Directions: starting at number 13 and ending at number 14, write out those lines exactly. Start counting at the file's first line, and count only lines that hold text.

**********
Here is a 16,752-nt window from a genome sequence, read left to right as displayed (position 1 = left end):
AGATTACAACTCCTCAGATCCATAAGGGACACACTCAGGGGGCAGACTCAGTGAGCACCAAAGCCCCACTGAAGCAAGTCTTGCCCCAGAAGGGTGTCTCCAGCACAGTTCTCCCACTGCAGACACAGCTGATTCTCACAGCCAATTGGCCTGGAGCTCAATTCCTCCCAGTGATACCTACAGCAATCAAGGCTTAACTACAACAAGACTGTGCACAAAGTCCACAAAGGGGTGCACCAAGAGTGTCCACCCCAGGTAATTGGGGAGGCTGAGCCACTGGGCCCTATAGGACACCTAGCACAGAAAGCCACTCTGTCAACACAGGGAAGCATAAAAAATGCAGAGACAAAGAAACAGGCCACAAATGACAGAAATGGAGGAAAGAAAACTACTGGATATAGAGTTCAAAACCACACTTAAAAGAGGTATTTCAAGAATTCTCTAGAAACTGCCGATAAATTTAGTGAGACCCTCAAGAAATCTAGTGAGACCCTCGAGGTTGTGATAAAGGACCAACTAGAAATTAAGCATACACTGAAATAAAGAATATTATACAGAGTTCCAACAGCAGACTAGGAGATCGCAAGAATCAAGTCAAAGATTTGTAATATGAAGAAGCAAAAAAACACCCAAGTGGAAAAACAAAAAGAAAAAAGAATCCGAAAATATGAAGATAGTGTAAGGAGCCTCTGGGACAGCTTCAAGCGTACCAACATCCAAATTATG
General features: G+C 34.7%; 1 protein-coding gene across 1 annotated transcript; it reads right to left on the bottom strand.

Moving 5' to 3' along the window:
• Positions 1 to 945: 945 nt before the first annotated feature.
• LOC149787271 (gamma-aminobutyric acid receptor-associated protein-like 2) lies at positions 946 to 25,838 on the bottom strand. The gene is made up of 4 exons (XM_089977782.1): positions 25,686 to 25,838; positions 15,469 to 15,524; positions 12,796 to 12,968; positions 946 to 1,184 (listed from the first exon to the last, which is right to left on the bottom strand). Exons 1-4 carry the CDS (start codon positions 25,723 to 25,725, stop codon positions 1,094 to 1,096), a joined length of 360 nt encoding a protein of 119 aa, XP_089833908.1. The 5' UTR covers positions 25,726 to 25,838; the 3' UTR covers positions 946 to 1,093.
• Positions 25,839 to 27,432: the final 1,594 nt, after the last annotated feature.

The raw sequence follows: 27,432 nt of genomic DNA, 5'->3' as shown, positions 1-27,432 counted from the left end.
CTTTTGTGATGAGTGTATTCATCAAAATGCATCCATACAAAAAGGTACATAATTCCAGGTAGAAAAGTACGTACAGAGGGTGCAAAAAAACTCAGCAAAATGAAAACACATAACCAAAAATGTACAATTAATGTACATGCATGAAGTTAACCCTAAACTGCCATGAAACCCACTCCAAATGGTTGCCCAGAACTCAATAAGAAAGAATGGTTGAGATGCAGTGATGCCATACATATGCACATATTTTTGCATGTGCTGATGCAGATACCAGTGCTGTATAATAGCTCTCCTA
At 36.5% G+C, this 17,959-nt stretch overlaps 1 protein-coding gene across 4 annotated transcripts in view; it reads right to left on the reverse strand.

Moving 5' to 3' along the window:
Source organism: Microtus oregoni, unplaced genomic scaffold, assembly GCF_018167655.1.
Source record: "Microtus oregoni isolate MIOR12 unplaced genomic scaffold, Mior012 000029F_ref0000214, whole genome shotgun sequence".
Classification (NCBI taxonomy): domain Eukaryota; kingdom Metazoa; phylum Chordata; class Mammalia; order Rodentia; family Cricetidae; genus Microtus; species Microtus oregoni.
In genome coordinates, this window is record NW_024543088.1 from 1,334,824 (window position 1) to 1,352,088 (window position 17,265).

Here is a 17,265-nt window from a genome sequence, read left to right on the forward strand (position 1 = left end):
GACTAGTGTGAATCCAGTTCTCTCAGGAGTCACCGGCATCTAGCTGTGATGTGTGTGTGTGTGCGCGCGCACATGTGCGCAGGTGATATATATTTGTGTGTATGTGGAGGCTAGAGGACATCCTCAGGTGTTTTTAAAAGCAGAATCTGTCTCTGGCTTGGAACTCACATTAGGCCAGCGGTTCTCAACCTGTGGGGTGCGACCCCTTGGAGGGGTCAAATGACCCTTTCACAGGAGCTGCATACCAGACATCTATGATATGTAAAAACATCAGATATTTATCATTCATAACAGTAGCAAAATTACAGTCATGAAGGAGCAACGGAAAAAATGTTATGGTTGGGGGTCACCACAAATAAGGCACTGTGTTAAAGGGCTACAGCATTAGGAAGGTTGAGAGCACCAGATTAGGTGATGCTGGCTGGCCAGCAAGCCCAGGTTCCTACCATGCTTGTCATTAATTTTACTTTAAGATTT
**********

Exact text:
Source record: "Microtus oregoni isolate MIOR12 unplaced genomic scaffold, Mior012 000029F_ref0000214, whole genome shotgun sequence".
Classification (NCBI taxonomy): domain Eukaryota; kingdom Metazoa; phylum Chordata; class Mammalia; order Rodentia; family Cricetidae; genus Microtus; species Microtus oregoni.